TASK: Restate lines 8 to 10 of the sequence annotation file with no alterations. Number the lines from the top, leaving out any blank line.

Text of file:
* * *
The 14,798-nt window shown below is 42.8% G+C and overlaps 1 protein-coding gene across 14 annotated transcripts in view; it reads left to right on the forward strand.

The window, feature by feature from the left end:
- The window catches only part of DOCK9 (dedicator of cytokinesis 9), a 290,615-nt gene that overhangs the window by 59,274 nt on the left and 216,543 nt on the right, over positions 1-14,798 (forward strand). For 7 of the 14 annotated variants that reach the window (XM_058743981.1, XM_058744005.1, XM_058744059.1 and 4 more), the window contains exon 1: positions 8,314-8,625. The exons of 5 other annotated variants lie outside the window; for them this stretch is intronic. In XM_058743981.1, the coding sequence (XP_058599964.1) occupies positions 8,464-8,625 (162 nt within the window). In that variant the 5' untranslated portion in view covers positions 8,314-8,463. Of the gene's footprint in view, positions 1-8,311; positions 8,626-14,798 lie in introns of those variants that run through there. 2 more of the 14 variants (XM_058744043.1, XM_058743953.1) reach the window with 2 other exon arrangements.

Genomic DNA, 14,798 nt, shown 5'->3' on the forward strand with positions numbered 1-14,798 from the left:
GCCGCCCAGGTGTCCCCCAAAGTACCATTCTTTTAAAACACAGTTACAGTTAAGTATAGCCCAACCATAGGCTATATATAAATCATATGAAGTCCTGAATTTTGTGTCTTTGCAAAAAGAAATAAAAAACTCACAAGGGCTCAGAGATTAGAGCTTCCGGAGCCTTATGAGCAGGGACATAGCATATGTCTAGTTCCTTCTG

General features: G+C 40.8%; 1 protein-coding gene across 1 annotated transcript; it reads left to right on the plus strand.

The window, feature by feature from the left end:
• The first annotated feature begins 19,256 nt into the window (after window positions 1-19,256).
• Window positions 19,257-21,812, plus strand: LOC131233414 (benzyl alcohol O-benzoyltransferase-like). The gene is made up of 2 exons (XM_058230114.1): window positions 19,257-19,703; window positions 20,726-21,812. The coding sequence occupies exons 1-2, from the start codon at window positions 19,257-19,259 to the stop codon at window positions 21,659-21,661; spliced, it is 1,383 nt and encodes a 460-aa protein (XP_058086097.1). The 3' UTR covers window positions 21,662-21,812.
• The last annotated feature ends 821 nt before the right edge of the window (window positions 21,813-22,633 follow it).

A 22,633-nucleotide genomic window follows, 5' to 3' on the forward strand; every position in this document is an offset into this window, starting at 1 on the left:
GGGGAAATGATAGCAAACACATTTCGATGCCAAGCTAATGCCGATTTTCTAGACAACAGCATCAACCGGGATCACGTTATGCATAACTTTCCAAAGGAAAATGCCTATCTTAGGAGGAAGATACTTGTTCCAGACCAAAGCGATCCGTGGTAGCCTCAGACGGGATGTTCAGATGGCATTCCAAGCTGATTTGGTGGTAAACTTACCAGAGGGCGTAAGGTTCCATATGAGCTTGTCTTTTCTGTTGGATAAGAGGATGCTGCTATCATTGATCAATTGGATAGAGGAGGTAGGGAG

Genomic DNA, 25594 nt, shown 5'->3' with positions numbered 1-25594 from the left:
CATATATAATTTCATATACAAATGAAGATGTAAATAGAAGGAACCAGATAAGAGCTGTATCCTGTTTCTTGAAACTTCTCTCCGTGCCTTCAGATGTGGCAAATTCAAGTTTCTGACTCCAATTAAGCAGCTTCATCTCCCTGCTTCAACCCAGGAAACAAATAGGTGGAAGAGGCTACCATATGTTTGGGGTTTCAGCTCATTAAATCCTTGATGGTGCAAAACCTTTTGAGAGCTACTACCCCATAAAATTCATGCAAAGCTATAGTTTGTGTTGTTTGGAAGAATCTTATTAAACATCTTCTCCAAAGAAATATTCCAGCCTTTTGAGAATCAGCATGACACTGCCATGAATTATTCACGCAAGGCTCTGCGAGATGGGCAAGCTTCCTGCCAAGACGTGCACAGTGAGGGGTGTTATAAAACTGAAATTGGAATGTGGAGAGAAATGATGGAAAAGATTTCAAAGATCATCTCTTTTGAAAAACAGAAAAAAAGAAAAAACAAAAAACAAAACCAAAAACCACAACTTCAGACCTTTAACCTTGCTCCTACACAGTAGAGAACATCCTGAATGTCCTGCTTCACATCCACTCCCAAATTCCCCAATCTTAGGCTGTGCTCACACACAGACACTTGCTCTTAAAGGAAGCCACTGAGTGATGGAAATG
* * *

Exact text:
• The first annotated feature begins 19,256 nt into the window (after window positions 1-19,256).
• Window positions 19,257-21,812, plus strand: LOC131233414 (benzyl alcohol O-benzoyltransferase-like). The gene is made up of 2 exons (XM_058230114.1): window positions 19,257-19,703; window positions 20,726-21,812. The coding sequence occupies exons 1-2, from the start codon at window positions 19,257-19,259 to the stop codon at window positions 21,659-21,661; spliced, it is 1,383 nt and encodes a 460-aa protein (XP_058086097.1). The 3' UTR covers window positions 21,662-21,812.
• The last annotated feature ends 821 nt before the right edge of the window (window positions 21,813-22,633 follow it).